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Trade wars: A pause or is the end in sight?

 

How history can provide answers to today’s tariff stand-off

This article originally appeared in the 23 September 2019 edition of Investment Week. Click Here to view the original article.

To understand the support for tariff wars which has been led by US President Donald Trump, especially from his core base and so-called disenfranchised part of the electorate, we have to look back at some significant structural shifts that happened in the US and most G7 economies over the past 40 years.

In the late 1970s, more than half of the US wealth was controlled by the bottom 95%, while the top 1% owned about 7%. Inequality began to rise in the 1980s and was further accelerated by the 2008 Global Financial Crisis.

Bold tax reforms initiated by the Jimmy Carter administration in the 1970s, and later implemented by Ronald Reagan’s government, kicked off the socalled
“wealth accumulation” phase in the developed world.

Deregulation initiatives aimed at the financial services industry, as well as tax cuts for the wealthy, started successfully feeding through to financial assets such as the stock market and real estate. But this had only a temporary impact on the real economy.

Most central banks and G7 governments underestimated the massive leap in technology at the end of the 1980s and the accelerating globalisation at the end of the 1990s. The widespread adoption of personal computers in the workplace, enormous upgrades in the telecoms sector and the internet in the late 1990s undermined the bargaining power of labour in G7 developed countries.

The fall of communism in 1989 and China joining the World Trade Organisation in 2001 turbocharged the globalisation process, and disrupted most supply chains and manufacturing industries in the developed world.

The US Federal Reserve also started losing its ability to stimulate the economy as most of its actions targeted financial assets, which in turn led to wider wealth disparity.

Back to the present

Where do tariff wars fit into this? Protectionism, populism and calls for fiscal stimulus are nothing new. The Global Financial Crisis marked the end of the “wealth accumulation” phase for most G7 economies.

Similar to the post-Industrial Revolution era in the 18th century, when millions of agricultural workers found themselves displaced by steampowered machinery, more government regulation, immigration controls and an increase in workers’ bargaining power are once again dominating our politics.

The developed world is about to enter the so-called “wealth distribution phase”, a phrase popularised by a famous investment strategist Kiril Sokoloff. However, it does not necessarily mean we will all of a sudden see a rise in socialism and communism. Tariffs and populism are symptoms of the current paradigm shift.

With the election of Trump in 2016, the US signalled to the world its domestic issues would take precedence over its interest of the global economy. By targeting China with trade tariffs, Trump’s administration unintentionally started disrupting the global supply chain and possibly bringing other frontier markets to the table.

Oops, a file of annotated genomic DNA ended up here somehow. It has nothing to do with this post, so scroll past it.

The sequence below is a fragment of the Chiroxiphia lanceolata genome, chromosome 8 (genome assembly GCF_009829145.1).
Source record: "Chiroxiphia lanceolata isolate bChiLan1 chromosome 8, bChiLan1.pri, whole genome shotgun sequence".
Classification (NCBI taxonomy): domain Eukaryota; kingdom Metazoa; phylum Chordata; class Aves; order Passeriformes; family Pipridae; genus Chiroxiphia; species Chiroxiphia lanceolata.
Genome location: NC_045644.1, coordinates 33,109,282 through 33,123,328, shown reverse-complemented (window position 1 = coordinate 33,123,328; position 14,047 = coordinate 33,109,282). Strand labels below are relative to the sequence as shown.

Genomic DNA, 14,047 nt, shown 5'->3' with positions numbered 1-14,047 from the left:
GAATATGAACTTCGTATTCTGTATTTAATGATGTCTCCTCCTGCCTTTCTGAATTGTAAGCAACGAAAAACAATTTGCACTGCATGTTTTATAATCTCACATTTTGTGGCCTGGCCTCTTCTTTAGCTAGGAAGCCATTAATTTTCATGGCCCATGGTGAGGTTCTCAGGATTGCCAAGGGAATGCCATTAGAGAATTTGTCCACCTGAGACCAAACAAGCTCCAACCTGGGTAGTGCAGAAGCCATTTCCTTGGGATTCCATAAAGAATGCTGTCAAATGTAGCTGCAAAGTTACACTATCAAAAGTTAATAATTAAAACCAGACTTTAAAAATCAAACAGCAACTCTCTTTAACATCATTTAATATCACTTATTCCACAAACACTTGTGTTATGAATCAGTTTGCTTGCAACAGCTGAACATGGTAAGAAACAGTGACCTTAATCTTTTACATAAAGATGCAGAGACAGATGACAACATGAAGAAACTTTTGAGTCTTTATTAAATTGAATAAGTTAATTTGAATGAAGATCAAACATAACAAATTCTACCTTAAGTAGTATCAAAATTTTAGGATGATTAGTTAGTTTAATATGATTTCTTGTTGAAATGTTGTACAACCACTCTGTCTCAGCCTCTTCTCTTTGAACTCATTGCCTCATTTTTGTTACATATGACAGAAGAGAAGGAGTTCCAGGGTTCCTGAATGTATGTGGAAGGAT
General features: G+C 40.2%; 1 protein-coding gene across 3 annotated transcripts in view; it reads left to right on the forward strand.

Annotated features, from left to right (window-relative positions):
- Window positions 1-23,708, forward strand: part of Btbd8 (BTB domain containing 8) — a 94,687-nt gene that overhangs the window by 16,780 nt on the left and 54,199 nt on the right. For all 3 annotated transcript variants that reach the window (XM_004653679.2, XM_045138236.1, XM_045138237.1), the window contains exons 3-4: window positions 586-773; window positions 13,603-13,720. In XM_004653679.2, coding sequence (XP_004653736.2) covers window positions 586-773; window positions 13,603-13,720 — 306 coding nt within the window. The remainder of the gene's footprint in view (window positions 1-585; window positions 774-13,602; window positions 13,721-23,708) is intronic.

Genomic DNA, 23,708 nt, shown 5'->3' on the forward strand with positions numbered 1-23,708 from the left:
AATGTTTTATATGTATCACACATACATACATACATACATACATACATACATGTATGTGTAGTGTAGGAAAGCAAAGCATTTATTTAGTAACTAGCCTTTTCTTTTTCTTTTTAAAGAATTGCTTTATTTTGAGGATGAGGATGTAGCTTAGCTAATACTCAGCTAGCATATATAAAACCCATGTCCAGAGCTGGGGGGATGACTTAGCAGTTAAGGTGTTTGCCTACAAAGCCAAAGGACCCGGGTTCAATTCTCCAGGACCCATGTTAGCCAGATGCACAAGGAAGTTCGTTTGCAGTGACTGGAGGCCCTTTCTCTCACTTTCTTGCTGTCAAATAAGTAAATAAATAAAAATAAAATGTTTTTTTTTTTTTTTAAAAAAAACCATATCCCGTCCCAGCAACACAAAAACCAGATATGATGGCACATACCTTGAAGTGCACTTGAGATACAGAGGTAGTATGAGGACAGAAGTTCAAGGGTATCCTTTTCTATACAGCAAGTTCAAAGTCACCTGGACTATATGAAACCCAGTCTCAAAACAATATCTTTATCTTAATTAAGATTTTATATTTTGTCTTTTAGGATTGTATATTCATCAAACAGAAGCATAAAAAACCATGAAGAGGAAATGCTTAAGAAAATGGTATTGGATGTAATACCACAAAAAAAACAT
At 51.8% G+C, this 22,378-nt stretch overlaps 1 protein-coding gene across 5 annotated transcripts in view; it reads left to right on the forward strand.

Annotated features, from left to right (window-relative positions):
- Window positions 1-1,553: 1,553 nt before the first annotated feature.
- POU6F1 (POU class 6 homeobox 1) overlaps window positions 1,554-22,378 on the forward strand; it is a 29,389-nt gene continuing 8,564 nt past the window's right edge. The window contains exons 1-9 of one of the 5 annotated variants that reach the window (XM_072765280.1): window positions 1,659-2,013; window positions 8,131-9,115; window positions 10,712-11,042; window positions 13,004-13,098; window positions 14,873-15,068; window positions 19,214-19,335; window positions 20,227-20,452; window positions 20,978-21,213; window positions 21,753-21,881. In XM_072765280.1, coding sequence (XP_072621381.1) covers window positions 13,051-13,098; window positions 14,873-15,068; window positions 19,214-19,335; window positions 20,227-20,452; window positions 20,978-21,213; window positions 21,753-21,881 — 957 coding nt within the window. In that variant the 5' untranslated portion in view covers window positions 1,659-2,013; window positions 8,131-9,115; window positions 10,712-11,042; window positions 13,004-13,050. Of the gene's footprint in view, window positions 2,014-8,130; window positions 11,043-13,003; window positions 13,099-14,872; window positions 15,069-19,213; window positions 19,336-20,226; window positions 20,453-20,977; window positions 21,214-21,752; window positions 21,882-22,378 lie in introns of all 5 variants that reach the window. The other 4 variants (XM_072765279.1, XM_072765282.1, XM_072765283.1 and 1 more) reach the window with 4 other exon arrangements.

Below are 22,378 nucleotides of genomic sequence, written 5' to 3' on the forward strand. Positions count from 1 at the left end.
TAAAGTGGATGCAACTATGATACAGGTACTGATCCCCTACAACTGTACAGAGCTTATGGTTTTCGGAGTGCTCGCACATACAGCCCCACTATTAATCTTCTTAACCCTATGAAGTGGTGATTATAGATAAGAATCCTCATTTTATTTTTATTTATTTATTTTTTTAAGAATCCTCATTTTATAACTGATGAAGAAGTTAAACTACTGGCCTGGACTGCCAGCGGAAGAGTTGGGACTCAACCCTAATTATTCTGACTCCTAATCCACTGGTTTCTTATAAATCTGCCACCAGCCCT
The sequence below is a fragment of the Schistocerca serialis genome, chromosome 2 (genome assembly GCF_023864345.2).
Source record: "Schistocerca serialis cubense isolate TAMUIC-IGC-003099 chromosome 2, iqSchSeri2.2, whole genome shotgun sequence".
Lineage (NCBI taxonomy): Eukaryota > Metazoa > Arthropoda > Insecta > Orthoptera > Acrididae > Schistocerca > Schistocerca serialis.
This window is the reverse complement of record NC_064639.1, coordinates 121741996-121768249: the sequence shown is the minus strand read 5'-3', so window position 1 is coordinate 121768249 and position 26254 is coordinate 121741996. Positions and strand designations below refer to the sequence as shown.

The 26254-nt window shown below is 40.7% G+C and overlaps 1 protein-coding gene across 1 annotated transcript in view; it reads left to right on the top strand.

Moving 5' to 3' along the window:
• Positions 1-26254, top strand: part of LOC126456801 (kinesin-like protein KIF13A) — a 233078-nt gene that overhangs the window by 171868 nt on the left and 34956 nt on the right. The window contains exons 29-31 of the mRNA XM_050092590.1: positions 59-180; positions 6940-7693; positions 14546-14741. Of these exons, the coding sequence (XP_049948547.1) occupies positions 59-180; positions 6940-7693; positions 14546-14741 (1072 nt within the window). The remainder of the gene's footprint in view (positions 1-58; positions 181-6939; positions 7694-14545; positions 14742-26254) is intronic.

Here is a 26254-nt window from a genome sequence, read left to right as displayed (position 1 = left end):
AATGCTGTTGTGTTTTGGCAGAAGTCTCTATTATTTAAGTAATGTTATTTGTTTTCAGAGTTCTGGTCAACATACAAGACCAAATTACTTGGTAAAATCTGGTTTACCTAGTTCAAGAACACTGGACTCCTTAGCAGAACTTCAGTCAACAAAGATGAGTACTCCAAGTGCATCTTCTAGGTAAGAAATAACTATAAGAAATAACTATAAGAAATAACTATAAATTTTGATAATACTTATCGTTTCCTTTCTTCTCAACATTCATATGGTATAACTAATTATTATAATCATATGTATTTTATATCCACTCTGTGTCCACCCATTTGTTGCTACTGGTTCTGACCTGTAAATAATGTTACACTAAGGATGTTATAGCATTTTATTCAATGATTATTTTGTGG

China’s main exports to the US are still mainly manufacturing goods, not services or commodities. Chinese producers will most likely end up paying for those tariffs as they no longer have the definite competitive advantage they had 20 years ago in the form of cheap labour.

The competition for less sophisticated manufacturing is fierce. Either the Chinese will absorb those tariffs or the capital will move somewhere cheaper.

Countries such as Mexico, Bangladesh or Vietnam could benefit from this disruption. Other manufacturing-based economies that failed to diversify away from China’s supply chain are likely to suffer in the short term.

Another unintended consequence of US-China tariff wars could be a flood of Chinese products, initially destined for the US, into other developed economies. After almost a decade of failed attempts to reflate their economies, most European central banks could once again face a wave of deflationary forces coming their way.

The Trump question

That brings us back to Trump prioritising domestic problems over the wellbeing of the global economy. The US President wants to continue with his tariff wars to appease his support base. He needs to be seen as a protectionist president.

As long as the US economy stays strong, Trump’s administration will continue to impose tariffs on China, no matter the consequences for the rest of the world – including Washington’s closest allies and trading partners.

We could see a brief pause in Trump’s rhetoric if the US economy enters a recession. But we could also see him doubling down on protectionism because that is what populists do.

However, it is hard to imagine we will see a single deal that will put an end to these tariff wars. Gradual de-escalation driven by a series of small deals aimed at addressing structural imbalances is the most likely outcome.

Artur Baluszynski is director and head of research at Henderson Rowe.

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